And just like that, a bridal business was born. "We always say that man plans and God laughs," Roselli says. But even as a big-name artist (who just launched an offshoot in San Francisco), Roselli keeps her studio in the neighborhood she has always adored. "I really don't want to tell you how much I love Rogers Park because then everyone will move here," she says. "You've got a whole mix of crazy people. I find that so refreshing because I don't like cookie-cutter stuff. I like individuality of people, and their stories, and different languages and ethnicities, and different skin tones. I just like people who are unique in their own way, and I think that's what I get from Rogers Park." Though more than one person has suggested she move her space to Michigan Avenue, Roselli is in the neighborhood to stay.
"It's really this little hidden gem that people kind of shit talk. As a business owner, I can't really rip somebody a new one. But when someone comes in, complaining that they had to drive that far north to my studio, and why are you in Rogers Park, it takes everything that I have to just bite my tongue."
Being exposed to clients of all races and ethnic types has helped Roselli sharpen and expand her skills. "As a makeup artist, I don't want to do white faces all the time," she says. "So when somebody comes in with ebony-black skin, I get all excited: 'ooh, let's see what we can do here.'"
But she admits that recently, many of her clients come in asking for a uniform kind of look. "In this day and age, everyone wants to look like Kim Kardashian, and I'm like: 'Girrl, you're Asian,'" Roselli laughs. "So in the last few years, it's definitely become a little more challenging. Not because [clients are] being difficult, but a lot of times women don't like what they see in the mirror. It just tears me apart when they sit in my chair and immediately start apologizing... I don't know if the whole social media thing has caused women to have these really insecure thoughts about themselves, but I really wish we would stop."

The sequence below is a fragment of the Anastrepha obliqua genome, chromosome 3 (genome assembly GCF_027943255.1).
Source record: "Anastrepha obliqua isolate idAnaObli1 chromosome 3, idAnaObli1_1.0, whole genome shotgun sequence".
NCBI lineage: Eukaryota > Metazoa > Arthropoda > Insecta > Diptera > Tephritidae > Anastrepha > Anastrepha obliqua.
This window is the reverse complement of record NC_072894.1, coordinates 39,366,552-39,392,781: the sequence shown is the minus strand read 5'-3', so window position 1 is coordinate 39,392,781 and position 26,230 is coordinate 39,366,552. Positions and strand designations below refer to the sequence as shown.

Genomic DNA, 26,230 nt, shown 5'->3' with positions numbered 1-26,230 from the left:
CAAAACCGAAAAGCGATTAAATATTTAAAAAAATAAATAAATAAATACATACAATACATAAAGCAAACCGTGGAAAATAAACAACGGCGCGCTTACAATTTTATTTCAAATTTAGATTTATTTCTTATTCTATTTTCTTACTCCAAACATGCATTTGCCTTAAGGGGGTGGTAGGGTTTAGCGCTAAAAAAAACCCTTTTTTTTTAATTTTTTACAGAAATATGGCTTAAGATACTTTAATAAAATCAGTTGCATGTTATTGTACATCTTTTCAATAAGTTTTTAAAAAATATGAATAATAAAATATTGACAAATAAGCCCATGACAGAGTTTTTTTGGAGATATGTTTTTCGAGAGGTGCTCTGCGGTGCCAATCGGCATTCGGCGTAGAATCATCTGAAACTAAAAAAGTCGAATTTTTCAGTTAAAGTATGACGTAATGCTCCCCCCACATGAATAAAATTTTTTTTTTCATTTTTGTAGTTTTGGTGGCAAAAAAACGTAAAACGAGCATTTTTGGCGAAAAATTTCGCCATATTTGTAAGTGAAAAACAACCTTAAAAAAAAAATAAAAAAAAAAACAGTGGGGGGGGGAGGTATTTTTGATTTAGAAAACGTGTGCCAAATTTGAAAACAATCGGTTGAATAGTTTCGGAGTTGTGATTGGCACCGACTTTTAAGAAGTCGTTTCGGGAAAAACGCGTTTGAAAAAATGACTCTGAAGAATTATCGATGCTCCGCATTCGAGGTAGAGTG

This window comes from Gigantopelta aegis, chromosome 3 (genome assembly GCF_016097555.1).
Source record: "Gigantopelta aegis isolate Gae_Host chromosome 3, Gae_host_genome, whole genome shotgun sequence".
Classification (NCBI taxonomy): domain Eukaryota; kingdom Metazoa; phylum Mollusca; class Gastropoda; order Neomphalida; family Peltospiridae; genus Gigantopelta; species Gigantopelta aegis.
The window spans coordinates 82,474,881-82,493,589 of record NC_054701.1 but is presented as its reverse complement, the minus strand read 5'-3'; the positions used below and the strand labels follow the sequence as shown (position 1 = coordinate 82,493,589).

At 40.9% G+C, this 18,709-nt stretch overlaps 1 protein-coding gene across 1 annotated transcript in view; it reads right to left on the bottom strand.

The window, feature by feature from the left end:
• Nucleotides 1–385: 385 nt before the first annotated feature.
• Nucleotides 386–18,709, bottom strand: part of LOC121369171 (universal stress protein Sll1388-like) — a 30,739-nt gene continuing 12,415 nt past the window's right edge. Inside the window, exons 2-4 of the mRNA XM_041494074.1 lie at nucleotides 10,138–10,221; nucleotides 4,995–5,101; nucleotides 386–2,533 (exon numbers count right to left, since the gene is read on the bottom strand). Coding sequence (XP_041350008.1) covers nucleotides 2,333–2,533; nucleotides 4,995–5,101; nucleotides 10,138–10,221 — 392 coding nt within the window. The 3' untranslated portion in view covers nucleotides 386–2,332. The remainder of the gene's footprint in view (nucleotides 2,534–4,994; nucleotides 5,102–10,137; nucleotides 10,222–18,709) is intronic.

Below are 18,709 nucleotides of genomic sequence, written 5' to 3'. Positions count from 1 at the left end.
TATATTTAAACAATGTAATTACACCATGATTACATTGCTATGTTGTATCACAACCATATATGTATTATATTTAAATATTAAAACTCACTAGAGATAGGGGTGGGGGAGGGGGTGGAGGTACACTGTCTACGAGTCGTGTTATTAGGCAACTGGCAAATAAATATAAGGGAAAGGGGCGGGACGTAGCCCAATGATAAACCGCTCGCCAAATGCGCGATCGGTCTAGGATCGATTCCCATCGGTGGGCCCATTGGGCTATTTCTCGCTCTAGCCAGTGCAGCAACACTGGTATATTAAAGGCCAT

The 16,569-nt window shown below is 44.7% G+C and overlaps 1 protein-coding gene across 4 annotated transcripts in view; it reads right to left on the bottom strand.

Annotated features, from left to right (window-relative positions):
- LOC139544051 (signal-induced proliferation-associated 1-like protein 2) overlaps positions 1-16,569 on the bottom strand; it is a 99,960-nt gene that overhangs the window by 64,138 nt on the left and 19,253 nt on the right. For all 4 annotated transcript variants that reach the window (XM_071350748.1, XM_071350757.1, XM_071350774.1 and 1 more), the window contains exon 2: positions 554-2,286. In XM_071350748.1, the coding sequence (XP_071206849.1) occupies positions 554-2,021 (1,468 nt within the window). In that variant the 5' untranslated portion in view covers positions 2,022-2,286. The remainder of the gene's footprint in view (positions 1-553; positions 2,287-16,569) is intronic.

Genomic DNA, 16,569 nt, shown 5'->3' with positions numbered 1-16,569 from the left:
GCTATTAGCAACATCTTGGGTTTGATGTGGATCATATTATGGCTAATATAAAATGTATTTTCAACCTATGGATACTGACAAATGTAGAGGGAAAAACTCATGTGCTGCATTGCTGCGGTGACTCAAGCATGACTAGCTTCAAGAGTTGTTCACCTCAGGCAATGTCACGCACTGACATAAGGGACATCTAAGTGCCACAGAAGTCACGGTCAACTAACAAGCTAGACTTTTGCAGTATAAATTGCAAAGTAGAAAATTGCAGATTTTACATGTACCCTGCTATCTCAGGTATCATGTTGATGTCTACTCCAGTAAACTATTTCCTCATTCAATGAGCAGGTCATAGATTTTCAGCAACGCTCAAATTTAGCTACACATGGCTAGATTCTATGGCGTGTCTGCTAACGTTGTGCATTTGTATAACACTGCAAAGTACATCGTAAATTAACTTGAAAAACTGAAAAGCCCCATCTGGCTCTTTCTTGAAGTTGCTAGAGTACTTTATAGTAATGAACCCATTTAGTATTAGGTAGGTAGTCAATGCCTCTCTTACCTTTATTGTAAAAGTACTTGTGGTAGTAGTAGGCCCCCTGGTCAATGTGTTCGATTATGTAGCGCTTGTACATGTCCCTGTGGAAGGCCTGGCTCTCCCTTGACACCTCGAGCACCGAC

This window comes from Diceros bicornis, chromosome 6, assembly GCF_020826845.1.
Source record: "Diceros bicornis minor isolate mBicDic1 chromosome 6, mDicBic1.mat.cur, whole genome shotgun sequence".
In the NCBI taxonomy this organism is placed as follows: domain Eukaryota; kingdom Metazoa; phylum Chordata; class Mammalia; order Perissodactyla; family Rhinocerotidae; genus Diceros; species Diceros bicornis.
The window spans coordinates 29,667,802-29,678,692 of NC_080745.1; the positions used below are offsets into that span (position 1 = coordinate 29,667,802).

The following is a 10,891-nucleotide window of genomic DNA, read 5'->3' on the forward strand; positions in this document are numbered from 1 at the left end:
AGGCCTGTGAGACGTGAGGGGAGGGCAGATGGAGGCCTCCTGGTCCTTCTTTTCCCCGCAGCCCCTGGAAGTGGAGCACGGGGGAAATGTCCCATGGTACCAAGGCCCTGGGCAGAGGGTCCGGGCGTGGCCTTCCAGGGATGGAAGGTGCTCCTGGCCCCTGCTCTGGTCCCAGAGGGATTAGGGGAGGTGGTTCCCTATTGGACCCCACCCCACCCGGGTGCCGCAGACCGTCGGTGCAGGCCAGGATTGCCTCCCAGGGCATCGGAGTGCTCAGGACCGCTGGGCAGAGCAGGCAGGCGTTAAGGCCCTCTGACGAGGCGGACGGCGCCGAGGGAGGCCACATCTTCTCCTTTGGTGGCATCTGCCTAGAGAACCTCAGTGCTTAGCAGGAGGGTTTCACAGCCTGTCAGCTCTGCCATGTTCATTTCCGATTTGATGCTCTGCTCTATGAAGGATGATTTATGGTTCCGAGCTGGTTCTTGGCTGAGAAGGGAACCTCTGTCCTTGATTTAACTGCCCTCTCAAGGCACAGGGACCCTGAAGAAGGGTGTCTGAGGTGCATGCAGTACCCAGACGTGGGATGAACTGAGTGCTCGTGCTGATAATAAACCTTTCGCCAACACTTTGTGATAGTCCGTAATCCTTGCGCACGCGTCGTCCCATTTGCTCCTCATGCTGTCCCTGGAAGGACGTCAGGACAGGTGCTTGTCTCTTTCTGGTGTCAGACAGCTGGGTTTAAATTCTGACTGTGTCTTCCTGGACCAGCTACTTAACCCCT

The contouring trend is another thing she'd like to see vanish. "If it takes you more than one minute to contour, you might be a drag queen," Roselli says. "Which is fine. [Wearing tons of makeup] is a trend. If you're one of those women like Kim Kardashian, who looks great with a ton of makeup on, well, then who am I to say? Go for it. But if you're a fair, Anne Hathaway kind of girl with beautiful skin and delicate features? Don't be piling that shit on, girl!"
Quickfire round! What's your personal beauty philosophy?
This is what I always tell people: a trend is something that you follow, and style is something that you have. So create your own style.
Which makeup products do you never leave home without?
Mascara, concealer, blush, and gloss.
Whose makeup would you most love to do?
Oh my God, Sophia Loren. I don't care—a young Sophia Loren, Sophia Loren now. Everything about her is amazing to me. Because she's not only incredibly sexy at her age, and she always has been, but you can just tell that she's down to earth. You can just see her dancing and looking beautiful, and maybe feeding you a plate of pasta. She's one of those beauty icons that is beautiful, but yet down to earth and real. I really wish that I had a new celebrity that I can name. The only one I can think of who comes close would maybe be Adele. I like celebrities to be who they are, and I feel like in [the current] world of manufactured celebrities, it's all a persona they're putting on. I'm a little older and I don't subscribe to those kinds of things. I know people do, and that's fine. But, Sophia Loren? She has to be the most gorgeous woman on the face of the planet.
What's your best beauty tip?
It's simple and it's free. It's called water.
I thought you were going to say say "sleep!"
Well, that too, but who the hell has time for that? It's even hard for me to drink water, but we are so dehydrated as a society. Water makes all of your internal organs function properly, and your skin is your largest organ. So if you take care of that, just naturally, you're going to be beautiful. [Skin is] your canvas for everything. If you can drink three liters of water a day, you're golden.
· Sonia Roselli [Official Site]